The Appropriations Committee heard testimony March 10 on a bill that would provide state aid to the court appointed special advocate (CASA) program.
CASA volunteers are appointed by a judge to research and advocate for the best interest of abused and neglected children who are in the court system.
LB229, introduced by Syracuse Sen. Dan Watermeier, would appropriate $400,000 in general fund dollars in fiscal year 2015-16 and FY2016-17 to the state Supreme Court to be used solely for the CASA program.
Watermeier said CASA has existed in Nebraska for 30 years but received state funding for the first time in FY2011-12. The program has proven beneficial to children in the foster care system, he said, but needs a predictable, ongoing source of funding in order to concentrate on serving the state’s children rather than fundraising.
“More than 2,000 abused and neglected children are in the system without a CASA volunteer,” Watermeier said.
Corrie Kielty, executive director of the Nebraska CASA Association, testified in support of the bill. CASA has 22 programs that serve 38 counties in Nebraska, she said, and expanding into unserved counties would save the state money in the long run.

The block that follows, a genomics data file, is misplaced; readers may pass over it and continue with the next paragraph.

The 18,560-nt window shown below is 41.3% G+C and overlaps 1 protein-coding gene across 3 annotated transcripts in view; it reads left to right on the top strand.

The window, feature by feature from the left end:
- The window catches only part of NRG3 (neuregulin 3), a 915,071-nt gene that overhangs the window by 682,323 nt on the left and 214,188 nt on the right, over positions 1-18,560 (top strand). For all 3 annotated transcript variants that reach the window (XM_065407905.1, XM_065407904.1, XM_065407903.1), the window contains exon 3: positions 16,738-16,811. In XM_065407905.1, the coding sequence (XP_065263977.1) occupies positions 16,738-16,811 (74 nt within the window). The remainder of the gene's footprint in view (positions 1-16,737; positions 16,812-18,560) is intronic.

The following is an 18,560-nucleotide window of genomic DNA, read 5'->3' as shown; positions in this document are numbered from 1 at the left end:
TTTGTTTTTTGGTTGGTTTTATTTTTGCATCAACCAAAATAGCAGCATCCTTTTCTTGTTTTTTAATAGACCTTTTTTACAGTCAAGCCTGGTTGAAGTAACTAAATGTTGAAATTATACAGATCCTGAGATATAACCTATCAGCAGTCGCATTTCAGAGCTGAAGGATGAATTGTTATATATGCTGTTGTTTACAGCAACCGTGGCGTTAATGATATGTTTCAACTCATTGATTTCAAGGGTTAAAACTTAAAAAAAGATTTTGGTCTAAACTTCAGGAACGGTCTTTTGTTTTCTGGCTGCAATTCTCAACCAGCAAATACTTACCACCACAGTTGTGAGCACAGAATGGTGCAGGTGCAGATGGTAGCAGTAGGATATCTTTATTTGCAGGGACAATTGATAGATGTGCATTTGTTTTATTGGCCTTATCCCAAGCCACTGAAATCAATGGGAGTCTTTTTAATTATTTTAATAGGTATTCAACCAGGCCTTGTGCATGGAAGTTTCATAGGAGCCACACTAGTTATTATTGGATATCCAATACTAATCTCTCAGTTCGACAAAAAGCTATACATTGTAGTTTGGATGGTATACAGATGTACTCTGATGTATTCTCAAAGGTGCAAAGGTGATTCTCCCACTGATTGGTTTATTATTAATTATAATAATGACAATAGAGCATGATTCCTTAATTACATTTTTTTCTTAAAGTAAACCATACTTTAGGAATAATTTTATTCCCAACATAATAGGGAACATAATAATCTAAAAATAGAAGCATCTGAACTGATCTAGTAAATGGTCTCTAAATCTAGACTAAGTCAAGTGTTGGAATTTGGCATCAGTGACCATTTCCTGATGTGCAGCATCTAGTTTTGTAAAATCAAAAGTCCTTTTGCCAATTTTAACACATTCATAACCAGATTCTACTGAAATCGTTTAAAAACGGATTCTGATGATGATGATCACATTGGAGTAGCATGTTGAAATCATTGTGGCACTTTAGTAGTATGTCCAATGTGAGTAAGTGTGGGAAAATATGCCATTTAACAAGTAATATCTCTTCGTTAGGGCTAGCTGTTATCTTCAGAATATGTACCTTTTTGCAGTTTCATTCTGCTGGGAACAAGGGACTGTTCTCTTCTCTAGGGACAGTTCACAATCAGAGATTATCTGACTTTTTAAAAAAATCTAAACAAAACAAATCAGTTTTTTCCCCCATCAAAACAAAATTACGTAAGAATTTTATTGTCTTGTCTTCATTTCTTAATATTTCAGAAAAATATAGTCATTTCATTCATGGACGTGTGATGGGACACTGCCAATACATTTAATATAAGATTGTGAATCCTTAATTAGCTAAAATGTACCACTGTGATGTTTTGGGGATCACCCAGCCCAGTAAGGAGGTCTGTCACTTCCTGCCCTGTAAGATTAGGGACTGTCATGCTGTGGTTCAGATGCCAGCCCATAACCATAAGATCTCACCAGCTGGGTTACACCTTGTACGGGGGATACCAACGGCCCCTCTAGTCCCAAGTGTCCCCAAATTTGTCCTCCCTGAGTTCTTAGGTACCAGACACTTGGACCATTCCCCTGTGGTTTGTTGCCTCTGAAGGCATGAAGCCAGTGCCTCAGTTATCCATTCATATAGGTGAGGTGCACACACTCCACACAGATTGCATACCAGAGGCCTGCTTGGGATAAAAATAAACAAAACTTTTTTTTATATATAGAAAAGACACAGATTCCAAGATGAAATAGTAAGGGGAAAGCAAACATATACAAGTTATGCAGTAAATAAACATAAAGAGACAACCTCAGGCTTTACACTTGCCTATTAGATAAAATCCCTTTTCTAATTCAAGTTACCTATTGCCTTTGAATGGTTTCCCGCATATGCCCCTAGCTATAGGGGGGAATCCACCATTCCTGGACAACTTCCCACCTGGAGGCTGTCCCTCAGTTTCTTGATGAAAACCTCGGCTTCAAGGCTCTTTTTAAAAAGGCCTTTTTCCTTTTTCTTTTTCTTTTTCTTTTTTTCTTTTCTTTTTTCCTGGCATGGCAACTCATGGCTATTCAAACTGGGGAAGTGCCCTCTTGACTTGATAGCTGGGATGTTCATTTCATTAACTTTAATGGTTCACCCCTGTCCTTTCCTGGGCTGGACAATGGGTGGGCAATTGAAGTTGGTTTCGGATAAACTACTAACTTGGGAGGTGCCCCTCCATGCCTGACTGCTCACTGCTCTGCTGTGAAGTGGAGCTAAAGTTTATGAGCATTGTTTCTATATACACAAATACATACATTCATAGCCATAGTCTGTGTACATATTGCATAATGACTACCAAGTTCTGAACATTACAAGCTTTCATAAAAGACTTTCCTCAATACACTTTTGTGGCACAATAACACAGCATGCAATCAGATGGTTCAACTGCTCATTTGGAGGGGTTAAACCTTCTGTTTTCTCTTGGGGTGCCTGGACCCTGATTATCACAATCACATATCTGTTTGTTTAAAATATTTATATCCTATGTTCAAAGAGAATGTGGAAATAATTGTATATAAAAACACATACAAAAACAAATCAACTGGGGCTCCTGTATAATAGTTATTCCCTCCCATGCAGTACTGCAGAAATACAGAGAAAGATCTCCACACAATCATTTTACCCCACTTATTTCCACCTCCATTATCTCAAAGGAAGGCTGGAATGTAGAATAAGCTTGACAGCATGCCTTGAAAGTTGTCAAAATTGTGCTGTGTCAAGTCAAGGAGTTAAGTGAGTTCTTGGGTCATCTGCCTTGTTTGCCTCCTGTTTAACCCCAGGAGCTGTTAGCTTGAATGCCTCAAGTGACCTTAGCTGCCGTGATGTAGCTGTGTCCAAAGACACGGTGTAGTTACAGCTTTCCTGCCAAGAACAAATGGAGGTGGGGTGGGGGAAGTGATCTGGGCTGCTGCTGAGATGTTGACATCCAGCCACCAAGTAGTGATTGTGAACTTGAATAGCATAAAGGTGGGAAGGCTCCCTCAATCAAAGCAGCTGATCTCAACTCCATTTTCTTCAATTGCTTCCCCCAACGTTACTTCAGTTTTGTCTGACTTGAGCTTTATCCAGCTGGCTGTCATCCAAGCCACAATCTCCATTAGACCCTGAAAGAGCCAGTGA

Keilty said children with a CASA volunteer spend an average of four fewer months in out-of-home placement than children without an advocate. If every child had a volunteer, she said, it would save the state an average of $12.5 million a month.
“CASA is an incredibly cost-effective program,” Keilty said.
Mari Jackson, coordinator for the Otoe County CASA program, agreed. Testifying in support of the bill, she said the Otoe County program is fairly new but currently is serving 24 children.
“In spite of our very limited history, the difference our advocates are making in the lives of abused and neglected children is clear,” Jackson said.
No one testified in opposition and the committee took no immediate action on the bill.